With the issue of divestiture and the Middle East peace resolution on last Tuesday night’s City Council agenda, the various campaign finance proposals never made it to table. Instead, these time-sensitive measures have become one of 16 items on the Council’s agenda when it resumes the meeting this Monday, 7 p.m. at the City Council Chambers.
Two of the three proposals come from the UC Berkeley chapter of Common Cause. Another is sponsored by Councilmember Dona Spring and was drafted and ratified by the Berkeley Party, a local political affiliation.
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If the council votes the proposals through, they will continue the process toward becoming law, possibly in time to affect November’s mayoral election.
One of Common Cause’s proposals asks for full public financing of elections, while the other asks for public matching funds. Spring’s plan similarly asks for matching funds, but differs in its functions.
Full public financing, which would completely prevent private campaign contributions, is pretty much dead in the water. Obstacles to full public financing include both the expense to the city and the fact that the Supreme Court has determined that full public financing violates the constitutional right to free speech.
“Since the Supreme Court made the screwy decision that contributing money is a form of free speech, we can’t do anything with that until it’s changed,” said Spring. When asked how that argument could be contended, Spring argued that campaign contributions violate citizens’ rights to equal protection under the law, as guaranteed by the 14th Amendment, because those who don’t contribute tend to be underrepresented. “Besides,” she says, “there just isn’t enough money [in the city budget] to finance that right now.” A point Mayor Shirley Dean wondered as well.
Dean said she couldn’t speak on the specifics of recent campaign finance proposals because she has yet to see them all, but wonders where the money for any public financing, including matching funds, would come from. “Where are the funds going to come from?” she asked. “I have only seen Spring’s plan, and there is no indication [in it] of where the funds will come from. This is extraordinary because [the proposals] haven’t gone to the Fair Campaign Practices Commission, nor have they been shared yet with the council. There’s been no discussion or release so far of details – this is not the way to get a proposal passed.”
Funds would presumably come from the city’s budget, which is facing a shortfall this year. “Until I see the details, it’s hard to talk about it, but it sounds like an administrative nightmare,” said Dean.
Prasanna Rasiah, spokesperson for the Fair Campaign Practices, confirmed that the commission hasn’t seen anything yet. “Our mission is basically to administer the BERA. It is up to the council to decide who to refer [any reform proposal] to for review,” he said.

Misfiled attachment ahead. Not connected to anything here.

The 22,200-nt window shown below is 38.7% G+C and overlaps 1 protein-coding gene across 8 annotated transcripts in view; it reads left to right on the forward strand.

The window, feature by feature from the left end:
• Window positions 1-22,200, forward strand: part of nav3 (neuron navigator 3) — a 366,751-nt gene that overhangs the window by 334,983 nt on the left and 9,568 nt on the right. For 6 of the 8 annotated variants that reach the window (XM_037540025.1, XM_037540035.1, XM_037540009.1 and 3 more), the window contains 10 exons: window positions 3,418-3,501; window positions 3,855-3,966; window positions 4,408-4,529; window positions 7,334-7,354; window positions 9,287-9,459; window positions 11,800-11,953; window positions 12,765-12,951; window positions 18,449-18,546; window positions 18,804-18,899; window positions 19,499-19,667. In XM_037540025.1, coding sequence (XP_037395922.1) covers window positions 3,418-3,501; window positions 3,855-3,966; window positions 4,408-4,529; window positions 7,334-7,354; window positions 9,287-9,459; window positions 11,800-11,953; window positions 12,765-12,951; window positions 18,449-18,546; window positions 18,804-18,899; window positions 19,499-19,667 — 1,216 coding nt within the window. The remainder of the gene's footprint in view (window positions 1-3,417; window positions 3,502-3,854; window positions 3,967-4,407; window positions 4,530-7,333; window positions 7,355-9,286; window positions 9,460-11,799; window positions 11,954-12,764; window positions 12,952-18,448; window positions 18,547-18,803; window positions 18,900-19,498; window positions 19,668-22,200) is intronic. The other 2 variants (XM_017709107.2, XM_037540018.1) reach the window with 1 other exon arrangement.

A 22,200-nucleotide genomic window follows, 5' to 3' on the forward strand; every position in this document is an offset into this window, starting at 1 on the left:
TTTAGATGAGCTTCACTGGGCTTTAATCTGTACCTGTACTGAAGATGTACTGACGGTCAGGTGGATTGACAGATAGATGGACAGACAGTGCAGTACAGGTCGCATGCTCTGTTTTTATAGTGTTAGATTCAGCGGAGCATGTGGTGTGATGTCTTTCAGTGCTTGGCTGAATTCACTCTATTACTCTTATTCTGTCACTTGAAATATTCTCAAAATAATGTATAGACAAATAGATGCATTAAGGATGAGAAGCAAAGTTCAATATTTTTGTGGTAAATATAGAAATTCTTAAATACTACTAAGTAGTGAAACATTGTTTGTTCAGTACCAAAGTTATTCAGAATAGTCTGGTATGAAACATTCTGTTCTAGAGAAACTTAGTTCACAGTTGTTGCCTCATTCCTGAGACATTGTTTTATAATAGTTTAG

The Spring plan asks candidates to voluntarily limit both their campaign spending and the maximum amount that an individual can contribute in exchange for matching funds. While those limits aren’t yet established, one example shows a maximum campaign expenditure of $150,000, with 50% coming from the city through matching funds. Individuals could only contribute $100, and a candidate would first have to raise $5,000 to establish themselves as a viable candidate.
Under the Berkeley Election Reform Act, campaign contributions are currently limited to $250 for Berkeley elections, and can only come from individuals. Corporations, unions, and organizations such as non-profits are not allowed to contribute.
“Our proposal is patterned after many similar ones that have passed in San Francisco, Oakland, Los Angeles and Long Beach,” Spring said. “And are designed to make races more competitive at the local level.”
The matching fund proposal offered by UC Berkeley Common Cause is even more innovative than those offered so far. It works to match funds on a sliding scale dependent on how much is contributed. The less one contributes, the more the city would contribute to equalize that contribution with a higher one, often doubling or tripling the donation.
“Ratios of matching funds will differ according to the amount of money, and we’ve designed it so lower funds will get more money,” says UC Common Cause member Jody Schnell. She says donations of $10, for example, may be matched with $20 or $30, while a donation of $100 wouldn’t receive more than an equal match. “The point is to encourage more people to participate in the process,” she says.
Common Cause will continue to work for campaign finance reform regardless of what happens Monday. Their proposals were written purely by students, who have been meeting with various city council members. “We don’t want our proposal to cater to any faction of the council. Our goal is to meet with as many councilmembers as possible,” Schnell said.